The pros and cons of 4K transmission have dominated this year’s IBC, with the debate causing deep divisions amongst some members of the broadcast community. Everyone recognises that 4K is now very definitely on the agenda, and most of the news is positive. Russia’s NTV+ plans of test transmissions of the Sochi Winter Olympics, for example, but the challenge for broadcasters is that image capture standards are still being discussed, and transmissions standards far from certain. Also under discussion – and yet to be firmly decided – are key elements such as frame rates, bit-depth and dynamic colour range.
“Every new technology is a risk, and the successful adoption of Ultra-HD faces many challenges,” says a study from Deloitte, released as part of their special IBC session on The State of the European TV Sector. “Ten years ago,” said Maureen Hughes, Partner at Deloitte, “Over half of the TV sets sold were 24 inch or less in size. What we are now seeing is that by 2020 we expect the vast majority of TV displays sold will be 33 inch or larger. Basically we are all going to have to move house to fit in these new sets!”
Mark Harrison, Controller of Production at BBC North, said the BBC was extremely interested in 4K, and that its Natural History Unit was now actively producing in 4K, and better. “Our co-production partners insist on 4K. One just senses a momentum towards 4K that I also felt when HDTV was emerging, and I have to say I did not feel towards 3D. Today’s 4K enthusiasm is running ahead of our capability to broadcast it.”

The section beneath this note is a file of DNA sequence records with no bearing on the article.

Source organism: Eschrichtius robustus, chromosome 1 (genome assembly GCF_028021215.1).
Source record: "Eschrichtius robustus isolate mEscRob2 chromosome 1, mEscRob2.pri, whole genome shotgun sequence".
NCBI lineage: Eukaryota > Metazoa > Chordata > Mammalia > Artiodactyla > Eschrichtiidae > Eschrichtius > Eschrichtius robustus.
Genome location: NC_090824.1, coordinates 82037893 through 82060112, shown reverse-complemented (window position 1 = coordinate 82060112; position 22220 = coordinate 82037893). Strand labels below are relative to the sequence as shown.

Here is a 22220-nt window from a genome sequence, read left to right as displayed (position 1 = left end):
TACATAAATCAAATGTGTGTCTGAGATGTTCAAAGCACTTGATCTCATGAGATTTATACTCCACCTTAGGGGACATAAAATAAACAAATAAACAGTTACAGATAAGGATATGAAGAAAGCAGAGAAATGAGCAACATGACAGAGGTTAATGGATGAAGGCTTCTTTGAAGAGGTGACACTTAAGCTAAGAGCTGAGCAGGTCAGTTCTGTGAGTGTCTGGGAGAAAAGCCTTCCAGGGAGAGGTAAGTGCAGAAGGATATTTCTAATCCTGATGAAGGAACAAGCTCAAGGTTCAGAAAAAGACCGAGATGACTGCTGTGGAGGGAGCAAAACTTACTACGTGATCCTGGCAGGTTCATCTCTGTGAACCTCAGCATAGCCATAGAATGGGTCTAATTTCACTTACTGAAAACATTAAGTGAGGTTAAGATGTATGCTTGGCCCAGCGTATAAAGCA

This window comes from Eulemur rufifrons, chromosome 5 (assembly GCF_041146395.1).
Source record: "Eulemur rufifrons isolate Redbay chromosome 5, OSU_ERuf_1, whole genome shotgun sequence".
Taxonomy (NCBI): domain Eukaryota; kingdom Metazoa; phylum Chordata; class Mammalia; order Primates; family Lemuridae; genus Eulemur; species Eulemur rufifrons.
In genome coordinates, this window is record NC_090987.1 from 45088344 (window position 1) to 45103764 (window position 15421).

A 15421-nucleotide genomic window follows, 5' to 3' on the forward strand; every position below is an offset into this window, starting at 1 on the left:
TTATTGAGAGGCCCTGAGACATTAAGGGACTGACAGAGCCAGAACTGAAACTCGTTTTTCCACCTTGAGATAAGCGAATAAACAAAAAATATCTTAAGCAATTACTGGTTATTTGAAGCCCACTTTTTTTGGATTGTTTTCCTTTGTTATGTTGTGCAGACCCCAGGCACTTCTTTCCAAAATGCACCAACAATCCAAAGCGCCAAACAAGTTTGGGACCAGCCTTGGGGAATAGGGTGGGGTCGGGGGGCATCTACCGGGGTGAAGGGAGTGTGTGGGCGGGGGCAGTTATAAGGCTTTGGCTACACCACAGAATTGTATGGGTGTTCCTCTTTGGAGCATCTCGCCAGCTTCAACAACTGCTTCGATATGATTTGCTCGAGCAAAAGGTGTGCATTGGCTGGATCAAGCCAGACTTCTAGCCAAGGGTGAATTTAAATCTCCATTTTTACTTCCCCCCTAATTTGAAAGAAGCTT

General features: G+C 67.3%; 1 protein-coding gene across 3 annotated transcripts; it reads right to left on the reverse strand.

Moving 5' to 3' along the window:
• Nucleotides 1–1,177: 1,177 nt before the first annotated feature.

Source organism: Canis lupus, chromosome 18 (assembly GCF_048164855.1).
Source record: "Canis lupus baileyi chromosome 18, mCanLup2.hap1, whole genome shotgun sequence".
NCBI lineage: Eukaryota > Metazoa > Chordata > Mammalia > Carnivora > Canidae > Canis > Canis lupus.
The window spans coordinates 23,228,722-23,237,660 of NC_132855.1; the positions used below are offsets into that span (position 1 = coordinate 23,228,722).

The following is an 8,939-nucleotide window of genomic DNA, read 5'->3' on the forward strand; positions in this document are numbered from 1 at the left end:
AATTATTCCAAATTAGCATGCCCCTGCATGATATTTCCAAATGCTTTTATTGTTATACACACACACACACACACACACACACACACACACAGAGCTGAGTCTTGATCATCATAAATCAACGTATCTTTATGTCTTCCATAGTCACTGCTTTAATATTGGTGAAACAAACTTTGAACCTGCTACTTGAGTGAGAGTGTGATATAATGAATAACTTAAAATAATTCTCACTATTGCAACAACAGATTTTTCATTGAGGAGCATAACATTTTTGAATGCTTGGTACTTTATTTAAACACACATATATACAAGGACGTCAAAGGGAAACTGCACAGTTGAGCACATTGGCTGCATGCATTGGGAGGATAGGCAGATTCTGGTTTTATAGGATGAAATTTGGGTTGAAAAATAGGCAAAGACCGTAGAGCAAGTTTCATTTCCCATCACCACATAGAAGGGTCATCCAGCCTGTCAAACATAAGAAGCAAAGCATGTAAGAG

GfK’s Nick North (Head of Innovation & Measurement) said he expected 4K to drive up people’s quality expectations, and a much greater intolerance of Standard Definition output. “There’s also not much doubt that for 50+-inch displays, the growth at the high-end is substantial in terms of volume and value.”
Responding to a question that asked whether people would actually pay for better image quality or did it all come down to the quality of the production itself, and the BBC’s Harrison said: “Something quite intriguing is happening to TV production today, which is that the existence of these higher-quality formats is forcing the industry to higher-quality shooting as well as script-writing behaviour. When we first went digital it could be argued that production budgets came down. The way that HDTV exposed us was in elements like missed focus, which showed! What we are now seeing, I believe, is the rise of craft skills throughout the capture process and generally much higher production values.”